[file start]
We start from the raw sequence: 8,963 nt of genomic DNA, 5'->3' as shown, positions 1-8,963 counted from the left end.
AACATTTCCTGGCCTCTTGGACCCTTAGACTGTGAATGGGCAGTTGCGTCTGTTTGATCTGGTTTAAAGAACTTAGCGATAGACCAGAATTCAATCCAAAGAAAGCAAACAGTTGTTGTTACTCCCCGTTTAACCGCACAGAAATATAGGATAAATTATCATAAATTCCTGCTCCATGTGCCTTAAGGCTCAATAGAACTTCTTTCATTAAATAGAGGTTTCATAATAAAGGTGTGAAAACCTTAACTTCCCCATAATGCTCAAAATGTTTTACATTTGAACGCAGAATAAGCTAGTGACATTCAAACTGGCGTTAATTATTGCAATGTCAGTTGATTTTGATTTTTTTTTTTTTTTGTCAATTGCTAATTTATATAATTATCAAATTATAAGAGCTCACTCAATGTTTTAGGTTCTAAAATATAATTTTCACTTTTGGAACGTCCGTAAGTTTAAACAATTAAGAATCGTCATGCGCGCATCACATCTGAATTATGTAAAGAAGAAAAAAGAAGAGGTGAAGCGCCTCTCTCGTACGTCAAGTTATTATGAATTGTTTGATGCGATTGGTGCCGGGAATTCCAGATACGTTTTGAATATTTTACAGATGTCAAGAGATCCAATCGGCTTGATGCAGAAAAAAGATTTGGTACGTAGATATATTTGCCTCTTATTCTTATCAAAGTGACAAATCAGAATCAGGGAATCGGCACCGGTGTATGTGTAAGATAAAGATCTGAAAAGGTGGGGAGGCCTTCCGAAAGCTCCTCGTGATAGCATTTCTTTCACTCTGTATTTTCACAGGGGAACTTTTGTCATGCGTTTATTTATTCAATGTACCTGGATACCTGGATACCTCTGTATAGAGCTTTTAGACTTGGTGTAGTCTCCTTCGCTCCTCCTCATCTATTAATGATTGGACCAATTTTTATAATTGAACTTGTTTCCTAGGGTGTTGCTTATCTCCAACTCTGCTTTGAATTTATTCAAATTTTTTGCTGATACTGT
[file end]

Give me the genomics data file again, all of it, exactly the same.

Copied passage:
We start from the raw sequence: 8,963 nt of genomic DNA, 5'->3' as shown, positions 1-8,963 counted from the left end.
AACATTTCCTGGCCTCTTGGACCCTTAGACTGTGAATGGGCAGTTGCGTCTGTTTGATCTGGTTTAAAGAACTTAGCGATAGACCAGAATTCAATCCAAAGAAAGCAAACAGTTGTTGTTACTCCCCGTTTAACCGCACAGAAATATAGGATAAATTATCATAAATTCCTGCTCCATGTGCCTTAAGGCTCAATAGAACTTCTTTCATTAAATAGAGGTTTCATAATAAAGGTGTGAAAACCTTAACTTCCCCATAATGCTCAAAATGTTTTACATTTGAACGCAGAATAAGCTAGTGACATTCAAACTGGCGTTAATTATTGCAATGTCAGTTGATTTTGATTTTTTTTTTTTTTTGTCAATTGCTAATTTATATAATTATCAAATTATAAGAGCTCACTCAATGTTTTAGGTTCTAAAATATAATTTTCACTTTTGGAACGTCCGTAAGTTTAAACAATTAAGAATCGTCATGCGCGCATCACATCTGAATTATGTAAAGAAGAAAAAAGAAGAGGTGAAGCGCCTCTCTCGTACGTCAAGTTATTATGAATTGTTTGATGCGATTGGTGCCGGGAATTCCAGATACGTTTTGAATATTTTACAGATGTCAAGAGATCCAATCGGCTTGATGCAGAAAAAAGATTTGGTACGTAGATATATTTGCCTCTTATTCTTATCAAAGTGACAAATCAGAATCAGGGAATCGGCACCGGTGTATGTGTAAGATAAAGATCTGAAAAGGTGGGGAGGCCTTCCGAAAGCTCCTCGTGATAGCATTTCTTTCACTCTGTATTTTCACAGGGGAACTTTTGTCATGCGTTTATTTATTCAATGTACCTGGATACCTGGATACCTCTGTATAGAGCTTTTAGACTTGGTGTAGTCTCCTTCGCTCCTCCTCATCTATTAATGATTGGACCAATTTTTATAATTGAACTTGTTTCCTAGGGTGTTGCTTATCTCCAACTCTGCTTTGAATTTATTCAAATTTTTTGCTGATACTGT